Monday, November 10, 2008
If you haven't had a chance to check out www.cockeyed.com, you should check out their entertaining series "How Much Is Inside".
In just shy of 50 adventures, this guy makes a 73 foot long Cheerios necklace, simulates the huge messy puddle an entire human body's content of blood would make, lipsticks up a girls legs almost up to the knee, figures out what kind of suitcase will hold a million dollars, and tapes up an 100 foot long strip of pornographic images down an elementary school hallway. All in the name of science.
And he seems to have a lot of fun doing it.
He comes up with several surprising results. Like working out that a 2-liter bottle of soda contains 2 liters of soda and 4 liters of carbon dioxide. Or that cheap batteries, while they last half as long as brand-name batteries, are actually 3 times as economical by price per hour.
But this one one really suprised me. He weighs out a package of Oscar Meyer bacon bits, and compares it by weight to actual cooked Oscar Meyer bacon. Turns out, bacon bits cost half as much by weight as actual cooked bacon.
For some reason, I always thought it would be the other way around. Weird.
It's here, you're here, you might as well check it out. You know you want to.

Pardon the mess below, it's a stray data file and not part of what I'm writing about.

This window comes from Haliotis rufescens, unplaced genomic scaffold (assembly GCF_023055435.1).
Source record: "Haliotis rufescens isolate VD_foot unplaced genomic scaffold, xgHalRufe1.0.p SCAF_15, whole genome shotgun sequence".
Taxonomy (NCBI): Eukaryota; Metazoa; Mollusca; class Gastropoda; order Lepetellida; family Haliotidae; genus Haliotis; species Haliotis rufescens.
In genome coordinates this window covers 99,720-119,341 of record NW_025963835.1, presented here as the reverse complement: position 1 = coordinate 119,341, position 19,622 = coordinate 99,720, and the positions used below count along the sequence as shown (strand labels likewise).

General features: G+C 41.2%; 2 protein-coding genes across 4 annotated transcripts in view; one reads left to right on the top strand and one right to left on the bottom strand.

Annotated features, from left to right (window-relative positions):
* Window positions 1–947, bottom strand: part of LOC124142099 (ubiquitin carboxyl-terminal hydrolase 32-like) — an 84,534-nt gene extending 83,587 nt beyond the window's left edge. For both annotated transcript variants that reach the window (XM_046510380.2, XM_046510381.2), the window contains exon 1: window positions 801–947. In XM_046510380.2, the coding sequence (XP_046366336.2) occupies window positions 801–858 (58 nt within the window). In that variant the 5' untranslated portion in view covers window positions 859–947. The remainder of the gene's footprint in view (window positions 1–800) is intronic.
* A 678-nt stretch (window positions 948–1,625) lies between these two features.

A frighteningly thourough collection (currently at 724!) of modern condiment packages from restaurants.
EDIT (05/2010): The bigger, 929-entry museum is no more. I'm currently linking to another one I found. Yes, you read that right. There is apparently more than one online condiment packet museum in existence, or at least there was. The one I'm linking to now was apparently founded in 2005, so hopefully that means it will stick around. Also, this one offers buttons. Yay!
Hey, it could have value. This guy and a hot chick found out that the average ketchup packet contains 2.5 cents of ketchup. And that's in 2001 dollars!
The above image is from this year's Homestar Runner Halloween cartoon "Most In The Graveyard". Marzipan is dressed as Stevie Ray Vaughan. Thought some of ya might get a kick out of that.
The fellows at Lunchbox Library have put together this tight little no-BS guide to the values of metal lunchboxes made between 1950-1987. They also reccommend placing the following button on your eBay auctions so your customers can look for themselves and see what kind of deal you're giving them, as well as revealing you to be someone that does their homework -